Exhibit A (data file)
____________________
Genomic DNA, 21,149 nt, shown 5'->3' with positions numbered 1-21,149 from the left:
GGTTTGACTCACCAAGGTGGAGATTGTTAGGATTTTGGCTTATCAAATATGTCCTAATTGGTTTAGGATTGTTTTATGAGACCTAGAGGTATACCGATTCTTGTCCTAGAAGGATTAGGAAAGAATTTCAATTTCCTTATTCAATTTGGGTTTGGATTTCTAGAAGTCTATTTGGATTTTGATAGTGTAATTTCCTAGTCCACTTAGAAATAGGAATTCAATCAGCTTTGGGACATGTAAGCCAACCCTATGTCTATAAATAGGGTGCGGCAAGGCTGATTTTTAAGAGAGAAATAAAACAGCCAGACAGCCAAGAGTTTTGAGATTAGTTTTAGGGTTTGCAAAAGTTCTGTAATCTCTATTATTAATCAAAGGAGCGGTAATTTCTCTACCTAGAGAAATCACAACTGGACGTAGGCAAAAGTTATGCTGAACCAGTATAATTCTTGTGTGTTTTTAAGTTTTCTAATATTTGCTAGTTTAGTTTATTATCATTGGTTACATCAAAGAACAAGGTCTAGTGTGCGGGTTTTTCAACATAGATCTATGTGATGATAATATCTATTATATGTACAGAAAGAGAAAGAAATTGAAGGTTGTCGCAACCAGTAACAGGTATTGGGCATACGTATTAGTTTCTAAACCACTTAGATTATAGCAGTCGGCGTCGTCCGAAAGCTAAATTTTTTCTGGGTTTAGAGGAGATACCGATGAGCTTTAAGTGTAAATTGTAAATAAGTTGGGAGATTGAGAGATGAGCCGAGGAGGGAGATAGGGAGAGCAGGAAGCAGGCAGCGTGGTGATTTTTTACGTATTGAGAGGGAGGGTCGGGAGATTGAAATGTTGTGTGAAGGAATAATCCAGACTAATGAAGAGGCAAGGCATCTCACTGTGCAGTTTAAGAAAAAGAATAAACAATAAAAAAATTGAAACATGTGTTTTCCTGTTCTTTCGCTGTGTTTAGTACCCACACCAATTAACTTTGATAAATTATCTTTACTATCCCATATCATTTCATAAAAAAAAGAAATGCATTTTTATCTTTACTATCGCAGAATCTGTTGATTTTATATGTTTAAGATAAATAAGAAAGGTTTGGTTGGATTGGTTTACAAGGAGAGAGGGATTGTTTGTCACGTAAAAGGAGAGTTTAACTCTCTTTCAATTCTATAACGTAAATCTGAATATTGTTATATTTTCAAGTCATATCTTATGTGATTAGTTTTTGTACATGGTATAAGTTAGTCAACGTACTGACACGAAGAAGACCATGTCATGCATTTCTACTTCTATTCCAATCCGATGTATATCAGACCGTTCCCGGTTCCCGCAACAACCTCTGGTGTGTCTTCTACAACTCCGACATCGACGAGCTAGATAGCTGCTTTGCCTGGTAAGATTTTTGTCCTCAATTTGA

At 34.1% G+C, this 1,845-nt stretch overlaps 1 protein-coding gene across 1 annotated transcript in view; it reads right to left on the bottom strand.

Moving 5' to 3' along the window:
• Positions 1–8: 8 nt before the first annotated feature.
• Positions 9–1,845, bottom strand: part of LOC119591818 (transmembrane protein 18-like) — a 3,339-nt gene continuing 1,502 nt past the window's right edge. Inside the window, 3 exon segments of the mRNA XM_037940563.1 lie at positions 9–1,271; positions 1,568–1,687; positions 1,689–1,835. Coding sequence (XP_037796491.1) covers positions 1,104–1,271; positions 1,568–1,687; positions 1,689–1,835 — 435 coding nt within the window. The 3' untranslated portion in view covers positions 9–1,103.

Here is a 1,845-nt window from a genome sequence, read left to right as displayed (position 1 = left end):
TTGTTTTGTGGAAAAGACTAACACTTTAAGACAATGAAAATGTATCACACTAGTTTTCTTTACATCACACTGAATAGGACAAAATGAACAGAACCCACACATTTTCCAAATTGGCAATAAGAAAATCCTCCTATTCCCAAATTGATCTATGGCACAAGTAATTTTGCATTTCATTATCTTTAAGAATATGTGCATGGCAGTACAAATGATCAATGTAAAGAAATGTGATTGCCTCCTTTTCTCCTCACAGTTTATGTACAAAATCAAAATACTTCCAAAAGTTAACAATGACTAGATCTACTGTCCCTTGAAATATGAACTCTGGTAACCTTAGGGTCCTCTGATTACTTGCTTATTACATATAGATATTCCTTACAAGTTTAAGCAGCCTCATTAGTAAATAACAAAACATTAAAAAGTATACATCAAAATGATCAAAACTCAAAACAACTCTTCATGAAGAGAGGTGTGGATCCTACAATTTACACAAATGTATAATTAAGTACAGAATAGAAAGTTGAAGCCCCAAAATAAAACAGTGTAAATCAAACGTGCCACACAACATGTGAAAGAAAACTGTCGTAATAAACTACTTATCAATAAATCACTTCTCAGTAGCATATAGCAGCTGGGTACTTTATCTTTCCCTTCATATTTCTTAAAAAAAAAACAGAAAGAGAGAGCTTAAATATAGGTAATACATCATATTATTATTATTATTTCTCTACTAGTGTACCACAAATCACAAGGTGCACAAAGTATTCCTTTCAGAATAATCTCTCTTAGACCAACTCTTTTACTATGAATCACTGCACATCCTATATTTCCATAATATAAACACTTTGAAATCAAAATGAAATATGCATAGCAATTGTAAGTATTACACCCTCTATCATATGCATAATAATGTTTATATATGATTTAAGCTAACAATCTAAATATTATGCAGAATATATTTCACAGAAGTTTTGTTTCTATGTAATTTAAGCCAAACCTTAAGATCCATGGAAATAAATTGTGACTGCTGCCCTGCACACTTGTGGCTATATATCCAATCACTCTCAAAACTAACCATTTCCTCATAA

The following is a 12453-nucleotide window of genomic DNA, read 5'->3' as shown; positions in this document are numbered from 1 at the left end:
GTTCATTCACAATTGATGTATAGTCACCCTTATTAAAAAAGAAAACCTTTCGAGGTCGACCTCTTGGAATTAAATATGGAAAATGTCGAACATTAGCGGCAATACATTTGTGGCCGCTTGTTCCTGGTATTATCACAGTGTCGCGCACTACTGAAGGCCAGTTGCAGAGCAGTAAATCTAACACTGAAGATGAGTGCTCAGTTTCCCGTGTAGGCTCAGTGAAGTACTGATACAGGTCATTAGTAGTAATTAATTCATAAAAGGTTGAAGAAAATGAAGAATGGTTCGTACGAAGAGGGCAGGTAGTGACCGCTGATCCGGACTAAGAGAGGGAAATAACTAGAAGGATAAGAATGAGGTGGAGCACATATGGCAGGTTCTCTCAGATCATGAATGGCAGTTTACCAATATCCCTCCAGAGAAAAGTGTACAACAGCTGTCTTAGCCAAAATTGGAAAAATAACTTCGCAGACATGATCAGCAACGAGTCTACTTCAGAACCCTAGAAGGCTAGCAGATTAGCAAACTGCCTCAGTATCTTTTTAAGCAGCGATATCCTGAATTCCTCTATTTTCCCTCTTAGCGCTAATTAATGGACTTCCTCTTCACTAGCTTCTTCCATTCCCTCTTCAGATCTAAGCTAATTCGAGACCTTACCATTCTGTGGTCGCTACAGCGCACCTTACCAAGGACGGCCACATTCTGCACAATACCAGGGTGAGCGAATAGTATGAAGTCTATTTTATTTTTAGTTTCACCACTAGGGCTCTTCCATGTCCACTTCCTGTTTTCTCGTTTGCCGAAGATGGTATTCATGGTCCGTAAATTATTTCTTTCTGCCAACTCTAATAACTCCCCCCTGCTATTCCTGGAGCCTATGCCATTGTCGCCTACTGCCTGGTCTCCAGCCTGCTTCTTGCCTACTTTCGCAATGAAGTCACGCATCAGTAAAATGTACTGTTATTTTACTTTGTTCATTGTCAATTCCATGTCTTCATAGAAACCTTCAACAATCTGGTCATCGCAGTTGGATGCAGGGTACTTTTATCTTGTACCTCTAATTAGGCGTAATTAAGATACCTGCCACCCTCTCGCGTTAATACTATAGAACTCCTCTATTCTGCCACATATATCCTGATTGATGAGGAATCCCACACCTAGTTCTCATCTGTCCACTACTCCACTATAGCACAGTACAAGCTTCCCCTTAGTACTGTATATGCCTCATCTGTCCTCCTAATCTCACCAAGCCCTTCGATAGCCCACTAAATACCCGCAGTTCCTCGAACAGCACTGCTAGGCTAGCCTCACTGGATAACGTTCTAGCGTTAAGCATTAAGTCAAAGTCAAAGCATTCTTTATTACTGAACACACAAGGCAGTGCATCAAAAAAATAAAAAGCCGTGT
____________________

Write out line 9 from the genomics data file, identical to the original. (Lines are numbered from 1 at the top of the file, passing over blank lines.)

The following is a 12453-nucleotide window of genomic DNA, read 5'->3' as shown; positions in this document are numbered from 1 at the left end: